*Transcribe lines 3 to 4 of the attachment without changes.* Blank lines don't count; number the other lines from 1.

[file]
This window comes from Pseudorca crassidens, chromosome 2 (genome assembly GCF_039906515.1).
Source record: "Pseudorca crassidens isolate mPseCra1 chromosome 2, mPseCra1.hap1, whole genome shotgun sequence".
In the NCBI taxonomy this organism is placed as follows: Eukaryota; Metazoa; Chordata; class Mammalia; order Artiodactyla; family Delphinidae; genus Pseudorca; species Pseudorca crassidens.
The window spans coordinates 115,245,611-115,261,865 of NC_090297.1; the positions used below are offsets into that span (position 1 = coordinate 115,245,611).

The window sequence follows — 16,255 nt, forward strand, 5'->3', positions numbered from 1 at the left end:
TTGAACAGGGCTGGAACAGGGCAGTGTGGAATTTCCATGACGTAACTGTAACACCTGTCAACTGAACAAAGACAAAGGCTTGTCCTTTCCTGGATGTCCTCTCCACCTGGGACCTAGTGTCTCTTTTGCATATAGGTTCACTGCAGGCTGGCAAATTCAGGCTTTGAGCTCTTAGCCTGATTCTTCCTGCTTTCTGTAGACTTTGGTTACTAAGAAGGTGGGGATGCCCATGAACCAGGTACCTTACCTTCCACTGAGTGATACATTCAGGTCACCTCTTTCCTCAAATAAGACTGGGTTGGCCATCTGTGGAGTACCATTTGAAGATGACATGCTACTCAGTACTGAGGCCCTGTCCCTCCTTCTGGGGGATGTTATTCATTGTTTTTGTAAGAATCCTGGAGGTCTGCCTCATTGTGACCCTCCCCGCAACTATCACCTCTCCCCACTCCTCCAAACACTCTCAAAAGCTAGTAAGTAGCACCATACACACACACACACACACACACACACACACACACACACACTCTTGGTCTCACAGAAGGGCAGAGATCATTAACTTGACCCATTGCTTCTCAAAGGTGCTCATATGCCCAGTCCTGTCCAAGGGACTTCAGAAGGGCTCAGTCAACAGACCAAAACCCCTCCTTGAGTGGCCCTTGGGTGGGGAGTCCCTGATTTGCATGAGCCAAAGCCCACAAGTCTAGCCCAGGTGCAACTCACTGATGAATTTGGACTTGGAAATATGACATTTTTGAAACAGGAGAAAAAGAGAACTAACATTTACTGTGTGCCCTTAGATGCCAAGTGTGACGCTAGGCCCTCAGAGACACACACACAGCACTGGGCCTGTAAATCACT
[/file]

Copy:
In the NCBI taxonomy this organism is placed as follows: Eukaryota; Metazoa; Chordata; class Mammalia; order Artiodactyla; family Delphinidae; genus Pseudorca; species Pseudorca crassidens.
The window spans coordinates 115,245,611-115,261,865 of NC_090297.1; the positions used below are offsets into that span (position 1 = coordinate 115,245,611).